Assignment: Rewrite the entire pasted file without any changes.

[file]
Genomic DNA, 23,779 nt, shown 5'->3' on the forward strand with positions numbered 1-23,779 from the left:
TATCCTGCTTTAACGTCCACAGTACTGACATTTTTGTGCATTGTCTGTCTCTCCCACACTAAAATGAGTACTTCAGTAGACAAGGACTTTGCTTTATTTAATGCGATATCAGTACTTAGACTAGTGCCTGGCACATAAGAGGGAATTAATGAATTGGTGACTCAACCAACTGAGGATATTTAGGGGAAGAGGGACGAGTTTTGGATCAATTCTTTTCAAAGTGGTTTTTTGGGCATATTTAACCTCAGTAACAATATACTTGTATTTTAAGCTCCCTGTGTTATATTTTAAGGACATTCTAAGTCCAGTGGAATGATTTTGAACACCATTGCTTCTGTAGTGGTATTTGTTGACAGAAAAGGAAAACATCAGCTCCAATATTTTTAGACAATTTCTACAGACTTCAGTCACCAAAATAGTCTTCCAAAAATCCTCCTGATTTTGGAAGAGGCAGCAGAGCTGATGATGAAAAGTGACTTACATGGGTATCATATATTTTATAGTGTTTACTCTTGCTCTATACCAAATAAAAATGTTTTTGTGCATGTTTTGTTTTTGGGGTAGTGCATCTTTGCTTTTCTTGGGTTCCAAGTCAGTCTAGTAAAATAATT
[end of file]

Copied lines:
Genomic DNA, 23,779 nt, shown 5'->3' on the forward strand with positions numbered 1-23,779 from the left:
TATCCTGCTTTAACGTCCACAGTACTGACATTTTTGTGCATTGTCTGTCTCTCCCACACTAAAATGAGTACTTCAGTAGACAAGGACTTTGCTTTATTTAATGCGATATCAGTACTTAGACTAGTGCCTGGCACATAAGAGGGAATTAATGAATTGGTGACTCAACCAACTGAGGATATTTAGGGGAAGAGGGACGAGTTTTGGATCAATTCTTTTCAAAGTGGTTTTTTGGGCATATTTAACCTCAGTAACAATATACTTGTATTTTAAGCTCCCTGTGTTATATTTTAAGGACATTCTAAGTCCAGTGGAATGATTTTGAACACCATTGCTTCTGTAGTGGTATTTGTTGACAGAAAAGGAAAACATCAGCTCCAATATTTTTAGACAATTTCTACAGACTTCAGTCACCAAAATAGTCTTCCAAAAATCCTCCTGATTTTGGAAGAGGCAGCAGAGCTGATGATGAAAAGTGACTTACATGGGTATCATATATTTTATAGTGTTTACTCTTGCTCTATACCAAATAAAAATGTTTTTGTGCATGTTTTGTTTTTGGGGTAGTGCATCTTTGCTTTTCTTGGGTTCCAAGTCAGTCTAGTAAAATAATT